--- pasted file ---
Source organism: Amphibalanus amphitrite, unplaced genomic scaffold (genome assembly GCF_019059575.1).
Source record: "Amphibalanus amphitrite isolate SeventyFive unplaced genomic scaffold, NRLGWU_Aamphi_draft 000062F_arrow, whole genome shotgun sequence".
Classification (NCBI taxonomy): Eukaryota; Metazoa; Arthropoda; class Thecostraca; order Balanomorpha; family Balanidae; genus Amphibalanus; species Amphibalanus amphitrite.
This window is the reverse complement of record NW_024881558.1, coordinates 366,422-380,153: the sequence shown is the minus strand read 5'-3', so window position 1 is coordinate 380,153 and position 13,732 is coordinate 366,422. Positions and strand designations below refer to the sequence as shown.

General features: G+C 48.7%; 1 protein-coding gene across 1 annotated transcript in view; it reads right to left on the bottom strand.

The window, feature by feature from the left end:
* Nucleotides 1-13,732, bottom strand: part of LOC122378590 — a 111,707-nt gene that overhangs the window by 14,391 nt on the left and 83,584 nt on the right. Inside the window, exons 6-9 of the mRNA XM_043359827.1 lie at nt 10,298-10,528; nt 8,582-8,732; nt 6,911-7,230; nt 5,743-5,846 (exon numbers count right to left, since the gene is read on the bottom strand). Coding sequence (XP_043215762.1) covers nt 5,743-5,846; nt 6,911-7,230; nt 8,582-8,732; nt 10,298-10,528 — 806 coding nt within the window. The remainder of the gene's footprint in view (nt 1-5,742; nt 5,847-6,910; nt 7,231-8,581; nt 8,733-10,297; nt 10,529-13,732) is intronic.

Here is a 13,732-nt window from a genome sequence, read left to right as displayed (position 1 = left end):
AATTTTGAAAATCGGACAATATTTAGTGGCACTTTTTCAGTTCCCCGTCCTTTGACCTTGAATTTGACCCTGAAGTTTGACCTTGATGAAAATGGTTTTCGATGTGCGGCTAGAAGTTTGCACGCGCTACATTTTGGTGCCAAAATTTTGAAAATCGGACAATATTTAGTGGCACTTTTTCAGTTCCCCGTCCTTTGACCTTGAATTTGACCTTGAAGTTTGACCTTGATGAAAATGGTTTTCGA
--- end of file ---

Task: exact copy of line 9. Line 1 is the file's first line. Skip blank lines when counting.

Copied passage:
AATTTTGAAAATCGGACAATATTTAGTGGCACTTTTTCAGTTCCCCGTCCTTTGACCTTGAATTTGACCCTGAAGTTTGACCTTGATGAAAATGGTTTTCGATGTGCGGCTAGAAGTTTGCACGCGCTACATTTTGGTGCCAAAATTTTGAAAATCGGACAATATTTAGTGGCACTTTTTCAGTTCCCCGTCCTTTGACCTTGAATTTGACCTTGAAGTTTGACCTTGATGAAAATGGTTTTCGA